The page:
The Forum was jointly sponsored by the Milken Institute and the Partnership for America's Economic Success. PAES is a consortium of representatives from the business, policy and philanthropy communities committed to assessing the economic impact of investments in children from before birth to age 5. Its goal is to make the successful development of children the nation's top economic priority. PAES is managed and partially funded by The Pew Charitable Trusts.
The day included a panel of researchers, who presented new studies on the economic benefit of investing in early childhood; a panel of business leaders, who discussed the benefits and challenges of business engagement in this policy area; a keynote address by Milken Institute Chairman Michael Milken; a policy-maker discussion with the lieutenant governor of Colorado, Barbara O'Brien; and a facilitated audience discussion on ways to move forward.
The day's first panel, "New Data on the Economic Benefits of Investments in Children," featured four researchers, who presented new evidence on the economic impacts of early childhood investment. Moderated by Sara Watson, Senior Officer at The Pew Charitable Trusts and Director of PAES, the panel consisted of Professor Greg Duncan of Northwestern University, Professor Timothy Bartik of the Upjohn Institute, Professor William Dickens of the University of Maryland and Professor Bernard Guyer of Johns Hopkins University.
Duncan addressed the economic benefits of raising family income during the earliest years. He found that raising poor families' incomes to or above the poverty line has substantial economic benefits for both the family and society, including increasing children's future earnings as adults and reducing their dependence on welfare and food stamps.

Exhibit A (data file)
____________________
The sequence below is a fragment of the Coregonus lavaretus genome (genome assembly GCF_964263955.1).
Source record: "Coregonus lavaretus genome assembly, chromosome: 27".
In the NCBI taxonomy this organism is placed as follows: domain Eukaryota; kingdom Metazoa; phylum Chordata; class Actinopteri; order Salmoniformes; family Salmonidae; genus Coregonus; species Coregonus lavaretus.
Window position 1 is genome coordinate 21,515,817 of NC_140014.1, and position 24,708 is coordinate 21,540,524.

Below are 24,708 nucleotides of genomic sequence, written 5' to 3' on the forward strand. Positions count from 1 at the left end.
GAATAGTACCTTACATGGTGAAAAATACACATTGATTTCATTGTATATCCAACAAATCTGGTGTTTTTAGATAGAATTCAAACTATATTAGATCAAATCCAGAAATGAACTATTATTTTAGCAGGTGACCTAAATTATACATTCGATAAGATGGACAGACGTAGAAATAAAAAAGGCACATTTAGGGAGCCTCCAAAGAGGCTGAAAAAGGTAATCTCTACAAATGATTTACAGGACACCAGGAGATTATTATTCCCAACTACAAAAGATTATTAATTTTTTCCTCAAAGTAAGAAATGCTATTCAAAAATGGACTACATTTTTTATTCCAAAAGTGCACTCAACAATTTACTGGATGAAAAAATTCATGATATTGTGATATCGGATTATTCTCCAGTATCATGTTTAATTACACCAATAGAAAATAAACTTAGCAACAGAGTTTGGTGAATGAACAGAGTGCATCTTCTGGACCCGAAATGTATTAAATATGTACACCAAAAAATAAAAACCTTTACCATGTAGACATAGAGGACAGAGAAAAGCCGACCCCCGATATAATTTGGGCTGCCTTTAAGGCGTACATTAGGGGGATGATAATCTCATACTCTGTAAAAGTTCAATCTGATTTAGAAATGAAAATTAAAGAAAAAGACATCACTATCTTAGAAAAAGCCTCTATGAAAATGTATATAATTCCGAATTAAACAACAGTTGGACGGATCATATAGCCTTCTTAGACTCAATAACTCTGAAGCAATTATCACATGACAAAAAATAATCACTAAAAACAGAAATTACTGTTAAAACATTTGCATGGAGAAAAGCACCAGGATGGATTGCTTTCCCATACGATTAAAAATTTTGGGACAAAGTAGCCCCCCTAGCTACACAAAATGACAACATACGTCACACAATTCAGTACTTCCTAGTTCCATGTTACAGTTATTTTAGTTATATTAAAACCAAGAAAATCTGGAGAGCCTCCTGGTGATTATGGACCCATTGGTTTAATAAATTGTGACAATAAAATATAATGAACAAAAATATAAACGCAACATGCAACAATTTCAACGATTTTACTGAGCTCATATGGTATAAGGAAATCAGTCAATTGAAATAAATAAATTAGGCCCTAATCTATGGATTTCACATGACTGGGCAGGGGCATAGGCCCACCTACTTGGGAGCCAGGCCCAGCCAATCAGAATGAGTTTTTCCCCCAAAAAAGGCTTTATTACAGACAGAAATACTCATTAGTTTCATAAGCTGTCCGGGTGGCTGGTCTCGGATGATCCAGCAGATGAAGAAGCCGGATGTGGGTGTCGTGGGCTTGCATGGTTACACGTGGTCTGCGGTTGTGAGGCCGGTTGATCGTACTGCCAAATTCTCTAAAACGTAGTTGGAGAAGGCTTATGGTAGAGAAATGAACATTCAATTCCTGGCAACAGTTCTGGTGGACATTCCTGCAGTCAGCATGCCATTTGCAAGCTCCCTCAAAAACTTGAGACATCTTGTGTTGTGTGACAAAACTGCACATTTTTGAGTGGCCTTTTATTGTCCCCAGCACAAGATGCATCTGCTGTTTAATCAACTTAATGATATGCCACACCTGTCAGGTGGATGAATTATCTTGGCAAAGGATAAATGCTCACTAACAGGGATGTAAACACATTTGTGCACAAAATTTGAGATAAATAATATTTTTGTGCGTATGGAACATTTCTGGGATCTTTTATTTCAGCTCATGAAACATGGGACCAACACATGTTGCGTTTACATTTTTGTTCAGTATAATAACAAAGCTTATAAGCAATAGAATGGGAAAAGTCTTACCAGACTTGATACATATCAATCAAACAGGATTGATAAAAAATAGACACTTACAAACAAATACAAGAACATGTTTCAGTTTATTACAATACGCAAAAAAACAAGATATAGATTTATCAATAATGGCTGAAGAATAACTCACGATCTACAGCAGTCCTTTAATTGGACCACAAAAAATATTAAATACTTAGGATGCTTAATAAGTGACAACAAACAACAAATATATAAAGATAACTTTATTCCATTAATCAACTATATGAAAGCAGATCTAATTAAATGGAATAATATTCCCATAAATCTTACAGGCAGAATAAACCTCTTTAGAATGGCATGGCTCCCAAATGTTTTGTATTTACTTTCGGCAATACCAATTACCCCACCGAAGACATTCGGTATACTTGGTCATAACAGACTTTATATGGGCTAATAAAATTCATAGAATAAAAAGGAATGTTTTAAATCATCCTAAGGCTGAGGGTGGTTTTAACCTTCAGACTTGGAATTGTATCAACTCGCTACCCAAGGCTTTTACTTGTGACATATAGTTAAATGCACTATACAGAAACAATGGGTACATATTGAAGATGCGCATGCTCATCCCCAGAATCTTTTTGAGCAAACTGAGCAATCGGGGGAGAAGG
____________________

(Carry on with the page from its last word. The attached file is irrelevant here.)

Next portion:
Bartik explained how early childhood programs contribute to job growth and economic development, even more so than business subsidies, a mechanism traditionally used for state economic development. High-quality early childhood programs increase jobs to a greater degree than business subsidies over the long-term, he said, and from a national perspective, they provide earnings effects at least three times greater than business subsidies.
Dickens also addressed the value of implementing a high-quality early childhood program nationwide and projected that if the studied program were implemented at full scale, it would increase the stock of physical and human capital, GDP and revenues at all levels of government to a greater degree than having no program at all. Specifically, he projected that 75 years after its implementation, savings and increased revenue from the program would exceed its costs by $88 billion.
Finally, Guyer described his findings based on a review of studies on early childhood health problems (such as exposure to tobacco smoke, unintentional injury, mental health problems and obesity). His results showed that because not treating these conditions has a large adverse effect on society, investing in early childhood health is clearly cost-effective.